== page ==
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Thoughts on Grief at Christmas

Posted by Taylor Sandlin on

The classic holiday cartoon, A Charlie Brown Christmas, begins with a forlorn Charlie Brown lamenting to his best friend Linus that he just doesn’t understand Christmas. He’s going through all the motions getting presents and sending Christmas cards, but he admits, “I’m still not happy. I don’t feel the way I’m supposed to feel.”

Linus, who is a good friend, nevertheless struggles to understand Charlie Brown’s sadness. While he probably thinks he’s helping, his response to his friend’s sorrow only affirms Charlie Brown’s fear, there’s no room for sorrow at Christmas.

Maybe you feel that way tonight. This is after all a season in which our entire culture seems to declare that there is no room in the inn or the family gathering or even in our worship services for those to grieve. This after all, we are told, is a season of celebration.

What then do we do if we do not feel like celebrating?

One thing we can do is pause for at least a few moments and remember that our well-meaning friends don’t always have the best advice. In the Bible, Job, whose life was a story of sorrow and sadness, had well-meaning friends. They go on and on for ages about how Job just needs to cheer up and get it together. In the end, God tells those friends that they don’t know what they are talking about.

If those friends had read the totality of the scriptures, they would know that God gives us room to grieve. God knows, that while there is much to celebrate in this life, there is also much to grieve. In fact, much of our grief arises when someone we used to celebrate is no longer with us. God understands that in such moments, our hearts need to express our love in a different way. When one we love is with us, we celebrate their presence with joy. When that same loved one is away from us, that same love expresses itself in grief.

Grief, then, is not a sign of despair or hopelessness, at least it need not be. It is first and foremost a sign of love. We do not grieve for those we do not love. We grieve mightily for those we do.

In the Bible, grief shows up again and again. In fact, there is one book of the Bible, Lamentations that is nothing but grief. For five chapters, the author of Laminations gives full vent to his grief, and in doing so, he discovers the comfort of God because he finds that in God’s kindness he gives us room to grieve. 

Just a surface reading of the book lets us know that for God’s children, it’s ok to cry. Mourning the fall of Jerusalem and the death of many loved ones, the poet writes on tear soaked pages, “My eyes overflow with tears” (1:16). In another spot, “Bitterly [I] weep at night; tears are upon [my] cheeks” (1:2).” And then later, “My groans are many and my heart is faint.” Grief and pain pour off his lips. The aching is tangible. At one point he wonders of both himself and his fallen city, “Your wound is as deep as the sea. Who can heal you?” (2:13).

But it’s not just tears we find. The poet goes through the broad range of emotions surrounding grief. He gets angry at others producing a scorching diatribe against their sins. He gets angry with God saying “the Lord is like an enemy.” He expresses doubt, wondering out loud if God has abandoned his people forever. Whereas the poet is sure that the “Lord has given full vent to his wrath,” the poet gives full vent to his grief. And God takes it.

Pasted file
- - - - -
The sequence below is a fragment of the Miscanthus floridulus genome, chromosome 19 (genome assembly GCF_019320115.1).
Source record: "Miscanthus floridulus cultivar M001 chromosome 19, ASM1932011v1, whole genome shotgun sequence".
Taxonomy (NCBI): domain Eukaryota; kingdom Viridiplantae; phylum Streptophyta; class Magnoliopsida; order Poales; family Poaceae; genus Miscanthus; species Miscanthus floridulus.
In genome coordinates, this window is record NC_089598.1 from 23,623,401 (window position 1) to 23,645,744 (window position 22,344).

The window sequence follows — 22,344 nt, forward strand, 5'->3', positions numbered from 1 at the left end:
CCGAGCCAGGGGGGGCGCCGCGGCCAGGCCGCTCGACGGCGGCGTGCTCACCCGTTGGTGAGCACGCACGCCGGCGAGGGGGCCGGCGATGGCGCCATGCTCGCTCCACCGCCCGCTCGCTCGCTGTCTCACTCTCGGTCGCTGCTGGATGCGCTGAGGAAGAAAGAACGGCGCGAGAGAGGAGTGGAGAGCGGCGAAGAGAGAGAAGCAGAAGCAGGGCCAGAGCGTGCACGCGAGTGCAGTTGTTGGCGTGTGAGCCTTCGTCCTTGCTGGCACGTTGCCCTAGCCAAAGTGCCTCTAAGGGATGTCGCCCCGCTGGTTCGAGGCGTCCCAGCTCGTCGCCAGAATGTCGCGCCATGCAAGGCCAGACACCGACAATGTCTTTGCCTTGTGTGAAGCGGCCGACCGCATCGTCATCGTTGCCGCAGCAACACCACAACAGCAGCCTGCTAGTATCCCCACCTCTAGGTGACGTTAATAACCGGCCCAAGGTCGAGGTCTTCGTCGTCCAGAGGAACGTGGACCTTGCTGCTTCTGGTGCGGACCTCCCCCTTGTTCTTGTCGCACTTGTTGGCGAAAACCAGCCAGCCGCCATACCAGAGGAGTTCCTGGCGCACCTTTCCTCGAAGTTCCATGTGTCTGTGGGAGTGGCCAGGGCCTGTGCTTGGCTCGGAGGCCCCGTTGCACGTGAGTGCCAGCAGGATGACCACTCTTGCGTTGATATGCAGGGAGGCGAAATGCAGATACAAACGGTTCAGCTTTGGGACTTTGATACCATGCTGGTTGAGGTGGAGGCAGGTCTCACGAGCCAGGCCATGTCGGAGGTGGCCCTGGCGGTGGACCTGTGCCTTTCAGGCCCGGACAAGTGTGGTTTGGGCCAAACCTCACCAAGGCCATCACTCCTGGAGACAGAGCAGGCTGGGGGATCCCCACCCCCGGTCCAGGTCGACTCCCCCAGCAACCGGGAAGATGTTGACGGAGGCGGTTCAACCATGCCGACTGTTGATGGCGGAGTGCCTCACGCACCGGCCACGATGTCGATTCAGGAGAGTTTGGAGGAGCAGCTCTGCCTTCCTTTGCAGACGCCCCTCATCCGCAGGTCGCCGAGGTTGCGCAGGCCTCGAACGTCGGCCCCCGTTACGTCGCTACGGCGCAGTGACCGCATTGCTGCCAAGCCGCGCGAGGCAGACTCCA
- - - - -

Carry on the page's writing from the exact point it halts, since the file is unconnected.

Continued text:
God doesn’t take it because he is weak, or incompetent, or absent, but God gives us room to grieve because of his loving-kindness. What’s remarkable in this book, is not the grief expressed, for grief is part and parcel of the human condition, but rather that in his grief, the author finds God.

Halfway through the book, in chapter 3:22-24, the author declares:

19 I remember my affliction and my wandering,
    the bitterness and the gall.
20 I well remember them,
    and my soul is downcast within me.
21 Yet this I call to mind
    and therefore I have hope:

22 Because of the Lord’s great love we are not consumed,
    for his compassions never fail.
23 They are new every morning;
    great is your faithfulness.
24 I say to myself, “The Lord is my portion;
    therefore I will wait for him.”

Sometimes we are afraid of expressing our grief because we fear that it will consume us. Our well-meaning friends are obviously afraid of grief, that’s why, like Linus did to Charlie Brown, they cut off our grief before we have time to fully express it.

Take heart, far from being afraid of grief and mourning, God invites us to give full vent to our heartache. He knows (because he made us) that our healing can never come from evading our pain, but that we must face our pain in the presence of the One who can heal. Isolating our pain only makes things worse, but giving voice to our grief and our sorrow connects us to the one who shares our suffering.  Emboldened by the loving kindness of God, we voice the thing which we once dared not speak and discover, we are not consumed.

God after all, loved us so much, that he entered our brokenness in the person of Jesus Christ, in order that we might through Christ, enter into God’s perfect comfort and peace. This is what Christmas is all about. If we look closely, not at hallmark’s version of Christmas, but at the Bible’s, we discover that there is room for those who grieve at Christmas. Jesus came not for those who have it all together, but rather for those who long for a better world.

May you grieve this Christmas in the presence of Christ. May you discover in this season of grief, that God’s love is enough to see you through each day. May the presence of Christ fill you with hope as we wait on Christ to come again and once for all make all things new.

Grace and peace,